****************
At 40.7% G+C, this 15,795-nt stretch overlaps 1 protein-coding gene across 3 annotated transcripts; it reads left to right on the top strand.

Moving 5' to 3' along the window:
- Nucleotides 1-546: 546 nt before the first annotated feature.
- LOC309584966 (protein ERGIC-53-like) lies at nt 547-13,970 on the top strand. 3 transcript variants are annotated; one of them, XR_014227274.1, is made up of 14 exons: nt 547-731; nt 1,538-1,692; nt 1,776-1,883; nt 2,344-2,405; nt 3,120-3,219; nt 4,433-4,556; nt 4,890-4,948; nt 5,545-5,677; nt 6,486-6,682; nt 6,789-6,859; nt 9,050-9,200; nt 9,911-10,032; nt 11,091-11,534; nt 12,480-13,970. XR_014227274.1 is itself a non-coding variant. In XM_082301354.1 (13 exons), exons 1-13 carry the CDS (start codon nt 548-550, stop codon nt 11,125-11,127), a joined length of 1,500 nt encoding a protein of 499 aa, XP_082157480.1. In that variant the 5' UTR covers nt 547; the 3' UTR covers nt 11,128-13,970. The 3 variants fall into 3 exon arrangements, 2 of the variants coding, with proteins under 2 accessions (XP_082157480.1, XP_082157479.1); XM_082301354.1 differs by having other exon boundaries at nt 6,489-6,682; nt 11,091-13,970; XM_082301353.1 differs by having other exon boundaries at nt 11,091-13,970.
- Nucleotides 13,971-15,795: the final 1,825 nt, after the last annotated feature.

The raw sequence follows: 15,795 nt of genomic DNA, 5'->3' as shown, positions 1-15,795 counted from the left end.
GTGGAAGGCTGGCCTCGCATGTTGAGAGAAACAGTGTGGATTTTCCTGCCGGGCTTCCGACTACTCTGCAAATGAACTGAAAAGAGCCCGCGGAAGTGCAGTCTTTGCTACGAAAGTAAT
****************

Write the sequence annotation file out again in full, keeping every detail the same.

At 40.7% G+C, this 15,795-nt stretch overlaps 1 protein-coding gene across 3 annotated transcripts; it reads left to right on the top strand.

Moving 5' to 3' along the window:
- Nucleotides 1-546: 546 nt before the first annotated feature.
- LOC309584966 (protein ERGIC-53-like) lies at nt 547-13,970 on the top strand. 3 transcript variants are annotated; one of them, XR_014227274.1, is made up of 14 exons: nt 547-731; nt 1,538-1,692; nt 1,776-1,883; nt 2,344-2,405; nt 3,120-3,219; nt 4,433-4,556; nt 4,890-4,948; nt 5,545-5,677; nt 6,486-6,682; nt 6,789-6,859; nt 9,050-9,200; nt 9,911-10,032; nt 11,091-11,534; nt 12,480-13,970. XR_014227274.1 is itself a non-coding variant. In XM_082301354.1 (13 exons), exons 1-13 carry the CDS (start codon nt 548-550, stop codon nt 11,125-11,127), a joined length of 1,500 nt encoding a protein of 499 aa, XP_082157480.1. In that variant the 5' UTR covers nt 547; the 3' UTR covers nt 11,128-13,970. The 3 variants fall into 3 exon arrangements, 2 of the variants coding, with proteins under 2 accessions (XP_082157480.1, XP_082157479.1); XM_082301354.1 differs by having other exon boundaries at nt 6,489-6,682; nt 11,091-13,970; XM_082301353.1 differs by having other exon boundaries at nt 11,091-13,970.
- Nucleotides 13,971-15,795: the final 1,825 nt, after the last annotated feature.

The raw sequence follows: 15,795 nt of genomic DNA, 5'->3' as shown, positions 1-15,795 counted from the left end.
GTGGAAGGCTGGCCTCGCATGTTGAGAGAAACAGTGTGGATTTTCCTGCCGGGCTTCCGACTACTCTGCAAATGAACTGAAAAGAGCCCGCGGAAGTGCAGTCTTTGCTACGAAAGTAAT